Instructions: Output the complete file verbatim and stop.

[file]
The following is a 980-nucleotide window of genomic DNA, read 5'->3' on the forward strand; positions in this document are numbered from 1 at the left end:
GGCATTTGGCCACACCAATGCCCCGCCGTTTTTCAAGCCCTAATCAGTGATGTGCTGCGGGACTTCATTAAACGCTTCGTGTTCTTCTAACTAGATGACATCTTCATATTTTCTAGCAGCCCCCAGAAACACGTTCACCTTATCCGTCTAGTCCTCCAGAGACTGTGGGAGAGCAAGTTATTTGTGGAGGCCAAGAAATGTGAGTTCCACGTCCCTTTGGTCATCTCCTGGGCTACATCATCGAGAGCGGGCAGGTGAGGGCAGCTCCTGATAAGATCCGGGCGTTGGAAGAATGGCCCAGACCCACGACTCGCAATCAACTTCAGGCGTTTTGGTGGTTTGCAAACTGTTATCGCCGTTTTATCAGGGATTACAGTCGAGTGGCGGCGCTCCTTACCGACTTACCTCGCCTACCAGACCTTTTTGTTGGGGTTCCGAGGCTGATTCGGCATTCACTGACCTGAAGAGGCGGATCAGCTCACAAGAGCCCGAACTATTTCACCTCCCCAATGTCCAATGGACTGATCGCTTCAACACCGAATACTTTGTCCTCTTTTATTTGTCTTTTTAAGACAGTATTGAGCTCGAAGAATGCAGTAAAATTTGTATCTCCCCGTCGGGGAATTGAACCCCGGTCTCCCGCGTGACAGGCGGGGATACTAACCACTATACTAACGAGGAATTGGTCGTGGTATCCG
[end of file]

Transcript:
The following is a 980-nucleotide window of genomic DNA, read 5'->3' on the forward strand; positions in this document are numbered from 1 at the left end:
GGCATTTGGCCACACCAATGCCCCGCCGTTTTTCAAGCCCTAATCAGTGATGTGCTGCGGGACTTCATTAAACGCTTCGTGTTCTTCTAACTAGATGACATCTTCATATTTTCTAGCAGCCCCCAGAAACACGTTCACCTTATCCGTCTAGTCCTCCAGAGACTGTGGGAGAGCAAGTTATTTGTGGAGGCCAAGAAATGTGAGTTCCACGTCCCTTTGGTCATCTCCTGGGCTACATCATCGAGAGCGGGCAGGTGAGGGCAGCTCCTGATAAGATCCGGGCGTTGGAAGAATGGCCCAGACCCACGACTCGCAATCAACTTCAGGCGTTTTGGTGGTTTGCAAACTGTTATCGCCGTTTTATCAGGGATTACAGTCGAGTGGCGGCGCTCCTTACCGACTTACCTCGCCTACCAGACCTTTTTGTTGGGGTTCCGAGGCTGATTCGGCATTCACTGACCTGAAGAGGCGGATCAGCTCACAAGAGCCCGAACTATTTCACCTCCCCAATGTCCAATGGACTGATCGCTTCAACACCGAATACTTTGTCCTCTTTTATTTGTCTTTTTAAGACAGTATTGAGCTCGAAGAATGCAGTAAAATTTGTATCTCCCCGTCGGGGAATTGAACCCCGGTCTCCCGCGTGACAGGCGGGGATACTAACCACTATACTAACGAGGAATTGGTCGTGGTATCCG